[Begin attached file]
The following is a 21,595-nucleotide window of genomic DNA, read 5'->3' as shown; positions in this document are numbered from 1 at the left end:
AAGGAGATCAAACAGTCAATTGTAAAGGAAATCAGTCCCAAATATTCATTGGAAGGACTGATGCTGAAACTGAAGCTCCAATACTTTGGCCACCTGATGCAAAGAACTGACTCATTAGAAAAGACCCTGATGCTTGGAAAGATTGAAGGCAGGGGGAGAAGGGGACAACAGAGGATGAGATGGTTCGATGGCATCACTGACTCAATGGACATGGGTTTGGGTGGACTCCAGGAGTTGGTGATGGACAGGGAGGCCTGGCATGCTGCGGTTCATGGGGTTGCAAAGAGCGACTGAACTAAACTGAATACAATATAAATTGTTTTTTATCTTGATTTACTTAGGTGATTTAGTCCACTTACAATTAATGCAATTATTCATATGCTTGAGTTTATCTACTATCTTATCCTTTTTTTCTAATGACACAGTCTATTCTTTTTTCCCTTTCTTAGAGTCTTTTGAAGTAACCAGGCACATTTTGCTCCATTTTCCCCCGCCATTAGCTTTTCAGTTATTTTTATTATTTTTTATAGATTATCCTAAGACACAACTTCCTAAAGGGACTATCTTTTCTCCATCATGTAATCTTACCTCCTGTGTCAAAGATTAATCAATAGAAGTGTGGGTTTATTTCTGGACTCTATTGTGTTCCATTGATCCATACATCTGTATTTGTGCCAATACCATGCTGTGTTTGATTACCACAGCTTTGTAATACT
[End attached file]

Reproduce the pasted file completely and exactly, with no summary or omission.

The following is a 21,595-nucleotide window of genomic DNA, read 5'->3' as shown; positions in this document are numbered from 1 at the left end:
AAGGAGATCAAACAGTCAATTGTAAAGGAAATCAGTCCCAAATATTCATTGGAAGGACTGATGCTGAAACTGAAGCTCCAATACTTTGGCCACCTGATGCAAAGAACTGACTCATTAGAAAAGACCCTGATGCTTGGAAAGATTGAAGGCAGGGGGAGAAGGGGACAACAGAGGATGAGATGGTTCGATGGCATCACTGACTCAATGGACATGGGTTTGGGTGGACTCCAGGAGTTGGTGATGGACAGGGAGGCCTGGCATGCTGCGGTTCATGGGGTTGCAAAGAGCGACTGAACTAAACTGAATACAATATAAATTGTTTTTTATCTTGATTTACTTAGGTGATTTAGTCCACTTACAATTAATGCAATTATTCATATGCTTGAGTTTATCTACTATCTTATCCTTTTTTTCTAATGACACAGTCTATTCTTTTTTCCCTTTCTTAGAGTCTTTTGAAGTAACCAGGCACATTTTGCTCCATTTTCCCCCGCCATTAGCTTTTCAGTTATTTTTATTATTTTTTATAGATTATCCTAAGACACAACTTCCTAAAGGGACTATCTTTTCTCCATCATGTAATCTTACCTCCTGTGTCAAAGATTAATCAATAGAAGTGTGGGTTTATTTCTGGACTCTATTGTGTTCCATTGATCCATACATCTGTATTTGTGCCAATACCATGCTGTGTTTGATTACCACAGCTTTGTAATACT